Tablets and 3D HDTVs have definitely hogged most of the spotlight in the
gadget world throughout 2010. But a few other sectors have managed to
do very well under dimmer limelight. E-readers and cameras have both had
a big year, and with new classes of digital cameras hitting the market,
Sony realizes that there's a giant opportunity to take the lead here.
According to new reports from Japan, Sony will be investing a staggering
$1.2 billion during the company's next financial year in order to
double the output of image sensors and take advantage of the increasing
demand for cameras and high-end smartphones with robust sensors in them.
Over the past week, a deal between Sony
was worked out where
Sony will be buying back a semiconductor plant fro Toshiba. Plans are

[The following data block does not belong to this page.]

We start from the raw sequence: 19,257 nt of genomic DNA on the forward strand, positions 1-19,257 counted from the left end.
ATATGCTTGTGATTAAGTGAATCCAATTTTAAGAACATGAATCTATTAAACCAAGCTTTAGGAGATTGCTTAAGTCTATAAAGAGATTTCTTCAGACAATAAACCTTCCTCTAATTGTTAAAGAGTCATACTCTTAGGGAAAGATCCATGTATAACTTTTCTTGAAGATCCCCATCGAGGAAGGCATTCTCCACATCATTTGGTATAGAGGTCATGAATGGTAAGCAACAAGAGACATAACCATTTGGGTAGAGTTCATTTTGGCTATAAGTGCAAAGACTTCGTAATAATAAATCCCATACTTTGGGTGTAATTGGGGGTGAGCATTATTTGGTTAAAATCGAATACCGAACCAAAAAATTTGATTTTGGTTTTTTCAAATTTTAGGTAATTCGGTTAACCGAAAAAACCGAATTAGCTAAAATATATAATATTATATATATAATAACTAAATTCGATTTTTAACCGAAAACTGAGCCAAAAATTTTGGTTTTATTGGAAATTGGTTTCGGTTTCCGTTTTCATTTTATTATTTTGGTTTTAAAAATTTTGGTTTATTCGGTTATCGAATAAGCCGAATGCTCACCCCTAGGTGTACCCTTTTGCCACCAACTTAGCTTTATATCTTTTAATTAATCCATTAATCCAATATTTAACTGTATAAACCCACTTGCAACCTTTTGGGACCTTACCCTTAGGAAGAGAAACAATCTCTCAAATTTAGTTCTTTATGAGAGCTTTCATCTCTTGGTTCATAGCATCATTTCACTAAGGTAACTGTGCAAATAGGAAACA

to convert part of the plant in Nagasaki for use in producing CMOS image
sensors. You may not know it, but Sony is the world's second largest
digicam maker behind Canon, and the company is obviously hoping to up
their standings. Once the investment takes place and production starts
to roll, the total production of image sensors (including CCD and CMOS)
will hit 50,000 per month, with an estimated time frame of March 2012 on
Sony has also been known to equip their Sony Ericsson phones with
above-average sensors, and now that Nokia's N8 has outclassed just about
everyone, it's clear that a response should be coming soon.